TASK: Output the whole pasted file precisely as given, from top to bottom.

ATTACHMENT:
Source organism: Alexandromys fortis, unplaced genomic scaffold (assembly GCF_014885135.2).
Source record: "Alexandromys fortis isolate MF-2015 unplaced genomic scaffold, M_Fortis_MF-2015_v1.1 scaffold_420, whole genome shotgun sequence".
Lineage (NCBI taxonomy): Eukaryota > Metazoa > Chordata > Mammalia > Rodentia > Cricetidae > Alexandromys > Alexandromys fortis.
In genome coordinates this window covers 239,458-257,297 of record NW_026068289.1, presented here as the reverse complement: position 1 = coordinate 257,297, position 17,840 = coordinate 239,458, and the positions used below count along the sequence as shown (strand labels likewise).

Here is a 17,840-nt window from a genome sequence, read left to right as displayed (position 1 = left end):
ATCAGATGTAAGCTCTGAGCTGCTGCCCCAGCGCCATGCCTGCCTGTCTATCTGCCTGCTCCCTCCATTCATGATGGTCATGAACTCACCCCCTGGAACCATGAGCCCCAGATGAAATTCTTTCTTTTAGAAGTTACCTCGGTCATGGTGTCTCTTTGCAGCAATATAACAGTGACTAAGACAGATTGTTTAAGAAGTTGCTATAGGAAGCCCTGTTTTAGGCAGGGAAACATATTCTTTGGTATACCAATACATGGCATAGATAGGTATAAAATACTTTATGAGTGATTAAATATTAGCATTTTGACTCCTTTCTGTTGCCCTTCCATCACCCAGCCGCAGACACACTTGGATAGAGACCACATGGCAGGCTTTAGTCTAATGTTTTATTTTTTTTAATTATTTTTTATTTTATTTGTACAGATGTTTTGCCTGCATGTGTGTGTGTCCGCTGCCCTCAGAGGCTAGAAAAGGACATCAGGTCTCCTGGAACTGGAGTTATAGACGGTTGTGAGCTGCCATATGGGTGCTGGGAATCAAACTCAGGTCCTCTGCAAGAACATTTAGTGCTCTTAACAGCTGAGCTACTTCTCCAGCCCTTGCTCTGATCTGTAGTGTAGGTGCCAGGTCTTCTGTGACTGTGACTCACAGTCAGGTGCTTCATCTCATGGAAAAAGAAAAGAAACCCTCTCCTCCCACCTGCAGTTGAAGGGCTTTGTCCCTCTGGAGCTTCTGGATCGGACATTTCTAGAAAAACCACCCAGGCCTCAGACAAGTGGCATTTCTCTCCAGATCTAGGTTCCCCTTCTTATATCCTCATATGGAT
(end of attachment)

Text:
Source organism: Alexandromys fortis, unplaced genomic scaffold (assembly GCF_014885135.2).
Source record: "Alexandromys fortis isolate MF-2015 unplaced genomic scaffold, M_Fortis_MF-2015_v1.1 scaffold_420, whole genome shotgun sequence".
Lineage (NCBI taxonomy): Eukaryota > Metazoa > Chordata > Mammalia > Rodentia > Cricetidae > Alexandromys > Alexandromys fortis.
In genome coordinates this window covers 239,458-257,297 of record NW_026068289.1, presented here as the reverse complement: position 1 = coordinate 257,297, position 17,840 = coordinate 239,458, and the positions used below count along the sequence as shown (strand labels likewise).

Here is a 17,840-nt window from a genome sequence, read left to right as displayed (position 1 = left end):
ATCAGATGTAAGCTCTGAGCTGCTGCCCCAGCGCCATGCCTGCCTGTCTATCTGCCTGCTCCCTCCATTCATGATGGTCATGAACTCACCCCCTGGAACCATGAGCCCCAGATGAAATTCTTTCTTTTAGAAGTTACCTCGGTCATGGTGTCTCTTTGCAGCAATATAACAGTGACTAAGACAGATTGTTTAAGAAGTTGCTATAGGAAGCCCTGTTTTAGGCAGGGAAACATATTCTTTGGTATACCAATACATGGCATAGATAGGTATAAAATACTTTATGAGTGATTAAATATTAGCATTTTGACTCCTTTCTGTTGCCCTTCCATCACCCAGCCGCAGACACACTTGGATAGAGACCACATGGCAGGCTTTAGTCTAATGTTTTATTTTTTTTAATTATTTTTTATTTTATTTGTACAGATGTTTTGCCTGCATGTGTGTGTGTCCGCTGCCCTCAGAGGCTAGAAAAGGACATCAGGTCTCCTGGAACTGGAGTTATAGACGGTTGTGAGCTGCCATATGGGTGCTGGGAATCAAACTCAGGTCCTCTGCAAGAACATTTAGTGCTCTTAACAGCTGAGCTACTTCTCCAGCCCTTGCTCTGATCTGTAGTGTAGGTGCCAGGTCTTCTGTGACTGTGACTCACAGTCAGGTGCTTCATCTCATGGAAAAAGAAAAGAAACCCTCTCCTCCCACCTGCAGTTGAAGGGCTTTGTCCCTCTGGAGCTTCTGGATCGGACATTTCTAGAAAAACCACCCAGGCCTCAGACAAGTGGCATTTCTCTCCAGATCTAGGTTCCCCTTCTTATATCCTCATATGGAT